Gambling in a casino: HIGH Risk
One of our medical experts labeled casino gambling VERY HIGH RISK if no additional safety protocols were in place. New Jersey has yet to announce when casinos will reopen, but they will likely follow a model similar to Las Vegas to ensure the health of gamblers and casino workers. Wearing a mask, social distancing, having barriers between the dealer and gamblers and not touching cards, chips and dice can reduce the risk.
What alters risk? Doctors note gaming floors are indoor places with crowds, which carry an already increased risk. With social distancing, 100 percent mask wearing, barriers between slot machines and slot machines spaced out, the risk should be lower. Equipment should be wiped down and sterilized frequently. Perhaps they can invent no-touch slot machines?
Attending on open-air concert: LOW to MEDIUM Risk
This is another activity where there are many variables. In the ideal situation the risk could be LOW. However, there are factors that could make this a HIGH-risk activity. It depends on the physical arrangement of the venue and the ability to be socially distant.
What alters risk: If the crowds are socially distancing, wearing masks, and seated well away from the stage, then outdoors it could conceivably be low risk. When asked about concerts, Lissauer was concerned about the performers singing. He noted that singing can produce large amounts of droplets and aerosols, which could transmit the virus. It’s unlikely, he said, that singers would have a mask on. In this scenario, fans closest to the stage could be at greater risk.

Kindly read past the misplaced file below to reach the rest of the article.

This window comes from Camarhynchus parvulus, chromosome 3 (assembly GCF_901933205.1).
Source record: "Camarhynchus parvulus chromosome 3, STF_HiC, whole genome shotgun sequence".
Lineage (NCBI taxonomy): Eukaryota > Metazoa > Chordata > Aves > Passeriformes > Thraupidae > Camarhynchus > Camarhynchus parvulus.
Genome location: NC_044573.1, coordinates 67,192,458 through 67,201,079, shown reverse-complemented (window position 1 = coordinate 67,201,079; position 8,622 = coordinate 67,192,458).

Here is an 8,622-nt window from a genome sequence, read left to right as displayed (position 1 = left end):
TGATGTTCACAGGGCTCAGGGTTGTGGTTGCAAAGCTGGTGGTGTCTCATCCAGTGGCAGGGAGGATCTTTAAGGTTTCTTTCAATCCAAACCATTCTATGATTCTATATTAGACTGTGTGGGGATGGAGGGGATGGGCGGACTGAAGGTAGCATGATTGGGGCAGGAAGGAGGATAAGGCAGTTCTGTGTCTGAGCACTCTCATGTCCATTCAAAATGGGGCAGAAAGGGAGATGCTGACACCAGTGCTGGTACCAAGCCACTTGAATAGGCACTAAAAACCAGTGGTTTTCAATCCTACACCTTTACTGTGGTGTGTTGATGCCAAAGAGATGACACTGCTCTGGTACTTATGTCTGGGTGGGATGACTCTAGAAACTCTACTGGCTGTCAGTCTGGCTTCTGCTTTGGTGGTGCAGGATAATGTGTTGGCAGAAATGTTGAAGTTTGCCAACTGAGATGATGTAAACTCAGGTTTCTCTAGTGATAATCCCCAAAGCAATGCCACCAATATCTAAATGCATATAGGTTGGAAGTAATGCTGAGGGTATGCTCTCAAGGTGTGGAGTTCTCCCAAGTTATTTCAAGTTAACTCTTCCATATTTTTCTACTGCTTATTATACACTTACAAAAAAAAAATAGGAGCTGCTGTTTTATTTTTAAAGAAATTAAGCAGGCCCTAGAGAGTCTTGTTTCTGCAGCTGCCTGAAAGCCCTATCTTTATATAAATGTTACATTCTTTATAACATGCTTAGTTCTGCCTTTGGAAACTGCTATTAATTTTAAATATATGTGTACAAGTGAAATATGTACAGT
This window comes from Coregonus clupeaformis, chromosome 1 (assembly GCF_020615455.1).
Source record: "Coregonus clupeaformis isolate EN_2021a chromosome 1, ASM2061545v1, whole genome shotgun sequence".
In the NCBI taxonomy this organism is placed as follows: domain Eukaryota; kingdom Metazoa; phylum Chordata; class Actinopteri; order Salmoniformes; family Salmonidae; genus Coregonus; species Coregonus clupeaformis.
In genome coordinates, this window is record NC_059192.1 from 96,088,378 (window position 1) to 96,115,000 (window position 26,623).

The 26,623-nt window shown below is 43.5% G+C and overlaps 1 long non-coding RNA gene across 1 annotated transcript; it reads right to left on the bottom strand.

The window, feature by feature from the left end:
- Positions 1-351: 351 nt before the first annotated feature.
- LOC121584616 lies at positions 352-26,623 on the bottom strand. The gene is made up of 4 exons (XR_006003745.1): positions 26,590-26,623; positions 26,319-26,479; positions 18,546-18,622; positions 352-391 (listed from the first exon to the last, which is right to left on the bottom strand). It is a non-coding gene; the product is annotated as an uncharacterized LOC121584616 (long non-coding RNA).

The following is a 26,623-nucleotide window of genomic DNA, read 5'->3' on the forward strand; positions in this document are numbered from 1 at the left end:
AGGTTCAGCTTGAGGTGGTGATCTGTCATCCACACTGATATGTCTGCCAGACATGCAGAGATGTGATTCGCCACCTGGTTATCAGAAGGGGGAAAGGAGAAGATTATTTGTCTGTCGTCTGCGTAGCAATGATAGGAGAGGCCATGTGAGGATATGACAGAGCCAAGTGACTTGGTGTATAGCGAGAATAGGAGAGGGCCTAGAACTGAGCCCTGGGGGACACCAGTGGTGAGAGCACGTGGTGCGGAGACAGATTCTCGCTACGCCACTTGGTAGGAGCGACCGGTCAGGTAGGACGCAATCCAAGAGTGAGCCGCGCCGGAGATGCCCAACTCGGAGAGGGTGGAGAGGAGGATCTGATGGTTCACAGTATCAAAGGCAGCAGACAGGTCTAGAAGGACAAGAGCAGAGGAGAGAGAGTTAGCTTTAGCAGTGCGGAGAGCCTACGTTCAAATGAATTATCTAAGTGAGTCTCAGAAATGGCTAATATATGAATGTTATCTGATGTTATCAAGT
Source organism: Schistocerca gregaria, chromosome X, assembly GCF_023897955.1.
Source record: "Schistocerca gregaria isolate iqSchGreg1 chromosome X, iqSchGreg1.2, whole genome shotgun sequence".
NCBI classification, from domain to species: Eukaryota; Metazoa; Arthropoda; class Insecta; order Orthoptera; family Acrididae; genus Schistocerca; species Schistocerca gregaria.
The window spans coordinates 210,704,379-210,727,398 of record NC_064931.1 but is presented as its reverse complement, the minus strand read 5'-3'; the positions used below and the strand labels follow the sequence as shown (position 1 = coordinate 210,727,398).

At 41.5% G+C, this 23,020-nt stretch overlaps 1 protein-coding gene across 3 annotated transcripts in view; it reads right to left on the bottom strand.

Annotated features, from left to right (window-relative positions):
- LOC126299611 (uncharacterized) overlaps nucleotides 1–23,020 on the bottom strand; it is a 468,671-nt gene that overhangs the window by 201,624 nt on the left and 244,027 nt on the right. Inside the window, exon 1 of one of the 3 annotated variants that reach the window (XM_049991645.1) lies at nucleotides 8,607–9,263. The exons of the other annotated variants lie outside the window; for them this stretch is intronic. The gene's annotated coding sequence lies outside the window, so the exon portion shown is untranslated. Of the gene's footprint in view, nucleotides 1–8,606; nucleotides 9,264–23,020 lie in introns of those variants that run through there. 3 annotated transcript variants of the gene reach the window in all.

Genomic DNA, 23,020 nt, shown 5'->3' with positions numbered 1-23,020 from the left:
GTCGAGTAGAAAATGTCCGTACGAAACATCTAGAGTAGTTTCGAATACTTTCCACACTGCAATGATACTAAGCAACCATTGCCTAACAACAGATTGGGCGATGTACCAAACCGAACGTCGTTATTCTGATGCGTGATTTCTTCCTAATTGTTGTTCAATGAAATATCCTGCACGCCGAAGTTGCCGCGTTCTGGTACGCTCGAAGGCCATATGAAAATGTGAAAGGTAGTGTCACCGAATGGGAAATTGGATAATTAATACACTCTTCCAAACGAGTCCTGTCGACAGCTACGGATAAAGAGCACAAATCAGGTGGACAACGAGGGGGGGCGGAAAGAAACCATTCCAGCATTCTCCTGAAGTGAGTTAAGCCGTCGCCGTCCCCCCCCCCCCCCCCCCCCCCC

Eating indoors in a restaurant: MEDIUM to HIGH Risk
Even if social distancing is followed, indoor dining happens in an enclosed space with possibly poor ventilation. People also can’t eat or drink with a mask on. Dining can also be a prolonged activity, and the longer you are in a confined space with poor ventilation, the risk increases.
What alters risk? Data from one study demonstrated a large number of diners caught COVID-19 pneumonia from a single person in a restaurant. In this study, diners more than 6 feet from the infectious source caught the virus, likely due to the air conditioning blowing droplets or aerosols across the room. Ventilation/airflow in the establishment might lessen the risk from high to medium, given mask-wearing cannot be done while eating.
Going to a barbershop, beauty salon, or nail salon: LOW Risk
Gov. Phil Murphy will allow haircut and nail appointments beginning June 22. Our experts believe the protocols being put in place will make this a LOW-risk activity. Social distancing is still critically important to keep risk low. There is no doubt this will be a different experience than what people are used to. Some salons are asking patrons not to enter their building until they are called to limit the number of people inside.
What alters risk? Assuming the barber wears a mask, the client wears a mask, there are few other people in a closed room, and all are socially distanced, then risk can be low. Risk is lower than at restaurant because people can wear masks the entire time and there are likely fewer people in a salon than inside a crowded restaurant.
Going to a gym: MEDIUM to HIGH Risk
There has been a lot of controversy about opening gyms and health clubs in New Jersey, and Murphy says “we are just now there, yet.” As stated before, indoor activities pose a higher risk than outdoor activities. If no safety protocols are taken, working out inside a gym can be high-risk. However, many gyms have already committed to limiting occupancy, social distancing and thorough cleanings.